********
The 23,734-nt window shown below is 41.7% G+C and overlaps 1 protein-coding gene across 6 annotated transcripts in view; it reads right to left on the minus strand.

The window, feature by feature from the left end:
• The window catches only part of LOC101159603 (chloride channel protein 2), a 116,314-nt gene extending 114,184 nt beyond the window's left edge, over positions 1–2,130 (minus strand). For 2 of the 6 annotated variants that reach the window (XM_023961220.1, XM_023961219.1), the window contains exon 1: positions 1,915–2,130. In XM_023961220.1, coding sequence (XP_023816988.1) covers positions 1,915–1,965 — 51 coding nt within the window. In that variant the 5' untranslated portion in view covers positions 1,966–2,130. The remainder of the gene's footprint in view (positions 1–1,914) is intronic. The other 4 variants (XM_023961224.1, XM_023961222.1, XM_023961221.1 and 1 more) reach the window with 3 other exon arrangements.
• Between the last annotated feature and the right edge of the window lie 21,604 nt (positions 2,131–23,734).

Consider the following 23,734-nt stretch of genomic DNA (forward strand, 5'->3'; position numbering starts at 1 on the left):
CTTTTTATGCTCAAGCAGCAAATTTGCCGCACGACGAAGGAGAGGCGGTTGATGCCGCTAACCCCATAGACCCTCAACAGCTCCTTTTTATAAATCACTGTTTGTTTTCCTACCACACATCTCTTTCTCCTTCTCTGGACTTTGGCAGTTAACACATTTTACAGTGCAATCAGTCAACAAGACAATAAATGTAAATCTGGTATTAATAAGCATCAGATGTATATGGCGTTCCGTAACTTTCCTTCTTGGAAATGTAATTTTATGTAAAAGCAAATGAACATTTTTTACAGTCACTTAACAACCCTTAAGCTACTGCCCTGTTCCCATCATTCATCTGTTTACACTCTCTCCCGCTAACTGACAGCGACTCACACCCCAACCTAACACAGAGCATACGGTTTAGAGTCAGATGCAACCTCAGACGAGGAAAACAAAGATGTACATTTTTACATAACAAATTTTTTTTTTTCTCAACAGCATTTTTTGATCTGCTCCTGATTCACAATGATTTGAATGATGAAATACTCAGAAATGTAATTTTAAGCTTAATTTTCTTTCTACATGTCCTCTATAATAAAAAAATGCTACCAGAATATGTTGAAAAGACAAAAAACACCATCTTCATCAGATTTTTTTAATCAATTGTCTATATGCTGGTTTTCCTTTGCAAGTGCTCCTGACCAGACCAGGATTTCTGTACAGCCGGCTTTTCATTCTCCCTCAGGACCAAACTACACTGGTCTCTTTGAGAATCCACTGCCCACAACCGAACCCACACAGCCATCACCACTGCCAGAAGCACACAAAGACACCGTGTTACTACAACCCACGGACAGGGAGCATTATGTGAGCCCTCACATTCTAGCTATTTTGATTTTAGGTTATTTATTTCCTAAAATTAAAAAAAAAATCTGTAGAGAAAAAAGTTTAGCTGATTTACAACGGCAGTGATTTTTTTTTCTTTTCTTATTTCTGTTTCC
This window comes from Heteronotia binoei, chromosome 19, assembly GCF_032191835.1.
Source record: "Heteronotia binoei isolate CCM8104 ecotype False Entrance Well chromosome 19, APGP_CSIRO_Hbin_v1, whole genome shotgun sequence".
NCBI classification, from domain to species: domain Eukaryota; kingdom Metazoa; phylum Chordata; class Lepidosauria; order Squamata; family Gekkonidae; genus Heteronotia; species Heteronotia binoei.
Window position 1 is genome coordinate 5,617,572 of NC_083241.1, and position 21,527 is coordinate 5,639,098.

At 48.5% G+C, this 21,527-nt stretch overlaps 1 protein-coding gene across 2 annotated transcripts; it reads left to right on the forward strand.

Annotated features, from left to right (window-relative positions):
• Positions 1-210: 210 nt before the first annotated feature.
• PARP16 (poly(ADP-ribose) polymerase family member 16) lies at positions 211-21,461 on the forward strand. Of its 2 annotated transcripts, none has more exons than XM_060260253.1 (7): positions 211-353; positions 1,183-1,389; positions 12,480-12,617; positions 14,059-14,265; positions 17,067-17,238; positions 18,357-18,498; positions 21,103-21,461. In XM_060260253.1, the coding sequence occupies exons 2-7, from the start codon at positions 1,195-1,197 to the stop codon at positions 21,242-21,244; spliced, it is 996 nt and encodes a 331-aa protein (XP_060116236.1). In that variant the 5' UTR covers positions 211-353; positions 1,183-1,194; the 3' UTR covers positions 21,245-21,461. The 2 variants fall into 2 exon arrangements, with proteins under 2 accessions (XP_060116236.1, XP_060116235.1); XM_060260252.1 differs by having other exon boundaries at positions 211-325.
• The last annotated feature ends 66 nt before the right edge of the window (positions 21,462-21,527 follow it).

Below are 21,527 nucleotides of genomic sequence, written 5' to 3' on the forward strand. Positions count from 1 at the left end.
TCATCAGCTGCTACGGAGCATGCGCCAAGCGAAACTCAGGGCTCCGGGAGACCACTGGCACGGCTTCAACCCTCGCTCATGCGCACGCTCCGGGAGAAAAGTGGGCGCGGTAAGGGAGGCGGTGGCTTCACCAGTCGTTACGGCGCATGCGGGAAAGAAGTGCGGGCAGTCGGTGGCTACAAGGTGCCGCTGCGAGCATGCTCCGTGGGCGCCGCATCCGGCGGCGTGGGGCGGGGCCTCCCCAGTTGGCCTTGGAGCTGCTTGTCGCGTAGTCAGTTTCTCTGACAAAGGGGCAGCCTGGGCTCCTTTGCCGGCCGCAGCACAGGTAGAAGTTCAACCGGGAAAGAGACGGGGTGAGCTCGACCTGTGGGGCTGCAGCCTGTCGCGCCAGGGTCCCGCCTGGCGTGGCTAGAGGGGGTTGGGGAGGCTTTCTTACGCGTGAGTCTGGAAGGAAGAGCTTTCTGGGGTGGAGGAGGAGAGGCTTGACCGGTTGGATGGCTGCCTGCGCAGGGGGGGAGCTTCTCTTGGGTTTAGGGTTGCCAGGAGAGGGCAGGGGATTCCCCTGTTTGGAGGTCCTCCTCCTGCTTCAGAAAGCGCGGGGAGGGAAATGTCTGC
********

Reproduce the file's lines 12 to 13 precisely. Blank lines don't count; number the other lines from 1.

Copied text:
Annotated features, from left to right (window-relative positions):
• Positions 1-210: 210 nt before the first annotated feature.